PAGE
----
We’ve got a whole section of restaurants that we recommend for people dining alone, but Zakia isn’t one of ‘em. Taking in the grandiose views and as many delicious plates as possible is best enjoyed with a group, even if that group happens to be family who don’t all necessarily jive.
Now, the food at Zakia won’t result in the type of healing miracles we learned about in Sunday school. But we’re pretty convinced a family-style Lebanese meal here could help mend even the deepest of family feuds when the table nods in quiet agreement after the first pleasing bite of lamb shank, a standout in a city full of lamb dishes.
The menu is stuffed with small plates, mostly traditional Lebanese dishes based on recipes the co-owners grew up eating (in fact, the Buckhead spot is named after their grandmother). And if their grandmother was regularly cooking up labneh and batata harra this good, we get why there's a glowing portrait of her above the dining space.
Family-style dining can feel messy. But Zakia feels polished and grand while still providing space that feels intimate for a small group. Three separate dining areas, each more impressive than the last, bring this 6,000 square-foot space to life. The main room has a four-tiered chandelier and is bordered by a series of ornate pillars that has us Googling the breadth of ancient Rome imperialism (yes to Tyre, but et tu, Buckhead?). And the back room is lined with windows spilling natural light onto a ceiling dotted with dangling white floral strings for a more ethereal dining environment. We know Buckhead tends to lean bougie, but even your well-to-do in-laws will be dazzled by this space.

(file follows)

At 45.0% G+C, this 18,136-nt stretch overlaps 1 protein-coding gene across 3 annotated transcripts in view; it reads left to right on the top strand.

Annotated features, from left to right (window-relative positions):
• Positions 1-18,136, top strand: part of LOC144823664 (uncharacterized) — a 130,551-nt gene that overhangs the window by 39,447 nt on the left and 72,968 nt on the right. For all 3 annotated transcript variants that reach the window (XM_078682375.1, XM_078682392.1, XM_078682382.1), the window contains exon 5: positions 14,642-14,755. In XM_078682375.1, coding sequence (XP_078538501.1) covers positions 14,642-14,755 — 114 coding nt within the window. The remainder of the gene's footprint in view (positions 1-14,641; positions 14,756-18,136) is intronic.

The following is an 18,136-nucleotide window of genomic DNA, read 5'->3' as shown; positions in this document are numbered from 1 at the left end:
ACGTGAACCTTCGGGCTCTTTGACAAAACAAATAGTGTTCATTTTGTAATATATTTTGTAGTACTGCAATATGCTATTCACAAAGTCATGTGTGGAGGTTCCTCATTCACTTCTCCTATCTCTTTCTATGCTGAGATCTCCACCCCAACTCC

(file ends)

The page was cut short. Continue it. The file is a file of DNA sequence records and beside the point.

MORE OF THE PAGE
Once you’ve absorbed the beautiful setting, it’s time to break bread, folks—the warm, fresh-baked, fluffy pita kind. Which also happens to make the perfect vehicle for the creamy hummus topped with ground lamb that should be everyone’s first order. And you might marvel at how well the cod sayadieh can make dinner with your actual family copacetic. But even if sharing thirteen plates of delicious takes on Lebanese standards doesn’t mend fractured family ties, you can at least have a dinner you’ll actually enjoy.
Lamb Ragu Hummus
Ground lamb topped with chickpeas as a garnish sits in a bed of incredibly creamy hummus. Aleppo pepper sprinkled on top gives a tiny burst of flavor to complement the savory lamb and hummus. And their fresh baked, light and fluffy pita bread is the perfect vessel to devour the dip.
Red Wine Braised Lamb Shank
Lamb chops and shanks have become a trendy ATL food item, but we’re not sure we’ve had any as good as this. One light poke of the fork and the tender meat falls away from the bone. With a deep, rich flavor it’s easy to imagine this is topped with gravy but a quick double take reveals that’s just the magic of the juicy braise.
This labneh is sprinkled with za’atar and artistically doused with a light mint oil. All this combines for a fresh palate cleanser in between bites of the other tasty apps.
The octopus here were on a strict strength training regimen to bulk up because these tentacles are thick and meaty. The charred exterior gives way to a surprisingly, perfectly tender interior. And be sure to dive into every bit of the fresh lemon labneh it’s served on.
Their take on batata harra differs slightly from typical renditions. It’s a fried rectangular block with thinly sliced layers of potato. The crispy exterior gives a nice crunch while a little pool of harissa chermoula gives the dish an herby sweetnesses that we wish we could bottle up.
On the surface, this hunk of cod sits on a bed of Carolina gold rice and a light, buttery sauce and doesn’t look that impressive. But one bite of the flaky, moist fish is like eating melted butter. It’s a well-executed yet simple fish dish that somehow manages to be a standout part of the meal.
Their traditional baba ghanoush has all the usual suspects—eggplant, lemon, tahini. But the added flair of pomegranate seeds sprinkled on top gives the dish a pop of sweetness.
The knafeh is the perfect way to end a meal. Cheese baked in a light, sweet dough for a crispy exterior is made complete with a drizzle of sugary syrup that helps soften it enough so our forks can slide in without effort. Cheese lovers will dream about this one for days, but this dish is rich, so lightweights shouldn’t embark on this solo.